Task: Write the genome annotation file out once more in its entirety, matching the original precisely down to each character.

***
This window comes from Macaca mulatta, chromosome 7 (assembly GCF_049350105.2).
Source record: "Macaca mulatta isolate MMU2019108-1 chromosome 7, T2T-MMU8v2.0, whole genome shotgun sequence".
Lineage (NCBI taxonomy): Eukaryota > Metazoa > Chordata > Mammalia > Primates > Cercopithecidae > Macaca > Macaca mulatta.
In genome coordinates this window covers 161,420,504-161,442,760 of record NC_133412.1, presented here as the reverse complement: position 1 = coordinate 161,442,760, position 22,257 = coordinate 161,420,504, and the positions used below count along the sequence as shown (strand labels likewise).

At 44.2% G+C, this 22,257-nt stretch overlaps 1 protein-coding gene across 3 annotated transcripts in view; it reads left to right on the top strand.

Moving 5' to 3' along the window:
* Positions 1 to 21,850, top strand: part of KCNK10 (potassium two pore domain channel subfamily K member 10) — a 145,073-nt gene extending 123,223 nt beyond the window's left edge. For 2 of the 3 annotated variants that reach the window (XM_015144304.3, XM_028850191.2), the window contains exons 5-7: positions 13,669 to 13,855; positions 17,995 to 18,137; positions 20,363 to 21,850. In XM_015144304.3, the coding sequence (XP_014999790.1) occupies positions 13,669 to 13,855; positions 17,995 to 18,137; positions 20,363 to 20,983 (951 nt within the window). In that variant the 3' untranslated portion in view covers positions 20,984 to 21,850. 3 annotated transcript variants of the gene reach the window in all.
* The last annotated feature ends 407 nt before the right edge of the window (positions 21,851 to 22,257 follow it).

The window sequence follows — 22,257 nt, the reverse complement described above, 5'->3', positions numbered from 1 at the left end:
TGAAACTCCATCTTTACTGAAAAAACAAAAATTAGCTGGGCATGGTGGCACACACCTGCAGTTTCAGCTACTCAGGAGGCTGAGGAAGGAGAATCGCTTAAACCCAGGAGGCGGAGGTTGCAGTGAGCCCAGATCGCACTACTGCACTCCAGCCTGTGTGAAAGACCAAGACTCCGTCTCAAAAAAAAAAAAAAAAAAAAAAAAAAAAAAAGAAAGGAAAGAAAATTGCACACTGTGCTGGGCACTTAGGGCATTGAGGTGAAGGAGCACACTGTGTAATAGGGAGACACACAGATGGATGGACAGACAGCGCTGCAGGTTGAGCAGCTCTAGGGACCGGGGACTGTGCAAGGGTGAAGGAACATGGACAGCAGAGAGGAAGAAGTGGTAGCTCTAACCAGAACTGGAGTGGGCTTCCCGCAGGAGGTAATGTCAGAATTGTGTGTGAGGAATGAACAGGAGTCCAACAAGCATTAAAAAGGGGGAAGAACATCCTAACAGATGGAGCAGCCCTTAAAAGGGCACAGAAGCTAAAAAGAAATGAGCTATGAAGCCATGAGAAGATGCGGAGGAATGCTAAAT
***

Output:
This window comes from Macaca mulatta, chromosome 7 (assembly GCF_049350105.2).
Source record: "Macaca mulatta isolate MMU2019108-1 chromosome 7, T2T-MMU8v2.0, whole genome shotgun sequence".
Lineage (NCBI taxonomy): Eukaryota > Metazoa > Chordata > Mammalia > Primates > Cercopithecidae > Macaca > Macaca mulatta.
In genome coordinates this window covers 161,420,504-161,442,760 of record NC_133412.1, presented here as the reverse complement: position 1 = coordinate 161,442,760, position 22,257 = coordinate 161,420,504, and the positions used below count along the sequence as shown (strand labels likewise).

At 44.2% G+C, this 22,257-nt stretch overlaps 1 protein-coding gene across 3 annotated transcripts in view; it reads left to right on the top strand.

Moving 5' to 3' along the window:
* Positions 1 to 21,850, top strand: part of KCNK10 (potassium two pore domain channel subfamily K member 10) — a 145,073-nt gene extending 123,223 nt beyond the window's left edge. For 2 of the 3 annotated variants that reach the window (XM_015144304.3, XM_028850191.2), the window contains exons 5-7: positions 13,669 to 13,855; positions 17,995 to 18,137; positions 20,363 to 21,850. In XM_015144304.3, the coding sequence (XP_014999790.1) occupies positions 13,669 to 13,855; positions 17,995 to 18,137; positions 20,363 to 20,983 (951 nt within the window). In that variant the 3' untranslated portion in view covers positions 20,984 to 21,850. 3 annotated transcript variants of the gene reach the window in all.
* The last annotated feature ends 407 nt before the right edge of the window (positions 21,851 to 22,257 follow it).

The window sequence follows — 22,257 nt, the reverse complement described above, 5'->3', positions numbered from 1 at the left end:
TGAAACTCCATCTTTACTGAAAAAACAAAAATTAGCTGGGCATGGTGGCACACACCTGCAGTTTCAGCTACTCAGGAGGCTGAGGAAGGAGAATCGCTTAAACCCAGGAGGCGGAGGTTGCAGTGAGCCCAGATCGCACTACTGCACTCCAGCCTGTGTGAAAGACCAAGACTCCGTCTCAAAAAAAAAAAAAAAAAAAAAAAAAAAAAAAGAAAGGAAAGAAAATTGCACACTGTGCTGGGCACTTAGGGCATTGAGGTGAAGGAGCACACTGTGTAATAGGGAGACACACAGATGGATGGACAGACAGCGCTGCAGGTTGAGCAGCTCTAGGGACCGGGGACTGTGCAAGGGTGAAGGAACATGGACAGCAGAGAGGAAGAAGTGGTAGCTCTAACCAGAACTGGAGTGGGCTTCCCGCAGGAGGTAATGTCAGAATTGTGTGTGAGGAATGAACAGGAGTCCAACAAGCATTAAAAAGGGGGAAGAACATCCTAACAGATGGAGCAGCCCTTAAAAGGGCACAGAAGCTAAAAAGAAATGAGCTATGAAGCCATGAGAAGATGCGGAGGAATGCTAAAT